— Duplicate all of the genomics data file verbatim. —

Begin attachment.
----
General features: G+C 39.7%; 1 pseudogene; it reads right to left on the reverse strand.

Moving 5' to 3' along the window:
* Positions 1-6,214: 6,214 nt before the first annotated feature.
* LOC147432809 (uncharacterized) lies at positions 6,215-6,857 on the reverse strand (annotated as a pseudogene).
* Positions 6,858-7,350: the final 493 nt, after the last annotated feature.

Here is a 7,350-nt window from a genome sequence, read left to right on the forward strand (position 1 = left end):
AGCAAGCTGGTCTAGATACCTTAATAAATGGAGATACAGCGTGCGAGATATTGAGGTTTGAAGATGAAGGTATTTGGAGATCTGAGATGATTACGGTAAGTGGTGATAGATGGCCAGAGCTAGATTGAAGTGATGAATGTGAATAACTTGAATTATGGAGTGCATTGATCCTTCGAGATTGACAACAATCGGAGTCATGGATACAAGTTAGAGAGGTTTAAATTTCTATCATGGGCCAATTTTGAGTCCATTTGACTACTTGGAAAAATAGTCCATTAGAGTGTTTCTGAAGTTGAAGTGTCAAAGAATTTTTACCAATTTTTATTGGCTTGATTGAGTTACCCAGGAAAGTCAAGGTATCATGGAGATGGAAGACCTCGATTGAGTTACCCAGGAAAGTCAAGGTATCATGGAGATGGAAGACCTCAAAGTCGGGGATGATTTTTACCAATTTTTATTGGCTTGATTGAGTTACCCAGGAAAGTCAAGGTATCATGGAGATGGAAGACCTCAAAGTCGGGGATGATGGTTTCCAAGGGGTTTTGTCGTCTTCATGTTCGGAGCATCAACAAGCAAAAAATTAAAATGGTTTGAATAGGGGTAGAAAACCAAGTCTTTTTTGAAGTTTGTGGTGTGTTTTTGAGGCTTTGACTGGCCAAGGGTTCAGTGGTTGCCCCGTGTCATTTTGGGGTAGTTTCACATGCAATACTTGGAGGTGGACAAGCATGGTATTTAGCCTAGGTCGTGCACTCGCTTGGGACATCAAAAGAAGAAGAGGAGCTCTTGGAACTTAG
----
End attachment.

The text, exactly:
General features: G+C 39.7%; 1 pseudogene; it reads right to left on the reverse strand.

Moving 5' to 3' along the window:
* Positions 1-6,214: 6,214 nt before the first annotated feature.
* LOC147432809 (uncharacterized) lies at positions 6,215-6,857 on the reverse strand (annotated as a pseudogene).
* Positions 6,858-7,350: the final 493 nt, after the last annotated feature.

Here is a 7,350-nt window from a genome sequence, read left to right on the forward strand (position 1 = left end):
AGCAAGCTGGTCTAGATACCTTAATAAATGGAGATACAGCGTGCGAGATATTGAGGTTTGAAGATGAAGGTATTTGGAGATCTGAGATGATTACGGTAAGTGGTGATAGATGGCCAGAGCTAGATTGAAGTGATGAATGTGAATAACTTGAATTATGGAGTGCATTGATCCTTCGAGATTGACAACAATCGGAGTCATGGATACAAGTTAGAGAGGTTTAAATTTCTATCATGGGCCAATTTTGAGTCCATTTGACTACTTGGAAAAATAGTCCATTAGAGTGTTTCTGAAGTTGAAGTGTCAAAGAATTTTTACCAATTTTTATTGGCTTGATTGAGTTACCCAGGAAAGTCAAGGTATCATGGAGATGGAAGACCTCGATTGAGTTACCCAGGAAAGTCAAGGTATCATGGAGATGGAAGACCTCAAAGTCGGGGATGATTTTTACCAATTTTTATTGGCTTGATTGAGTTACCCAGGAAAGTCAAGGTATCATGGAGATGGAAGACCTCAAAGTCGGGGATGATGGTTTCCAAGGGGTTTTGTCGTCTTCATGTTCGGAGCATCAACAAGCAAAAAATTAAAATGGTTTGAATAGGGGTAGAAAACCAAGTCTTTTTTGAAGTTTGTGGTGTGTTTTTGAGGCTTTGACTGGCCAAGGGTTCAGTGGTTGCCCCGTGTCATTTTGGGGTAGTTTCACATGCAATACTTGGAGGTGGACAAGCATGGTATTTAGCCTAGGTCGTGCACTCGCTTGGGACATCAAAAGAAGAAGAGGAGCTCTTGGAACTTAG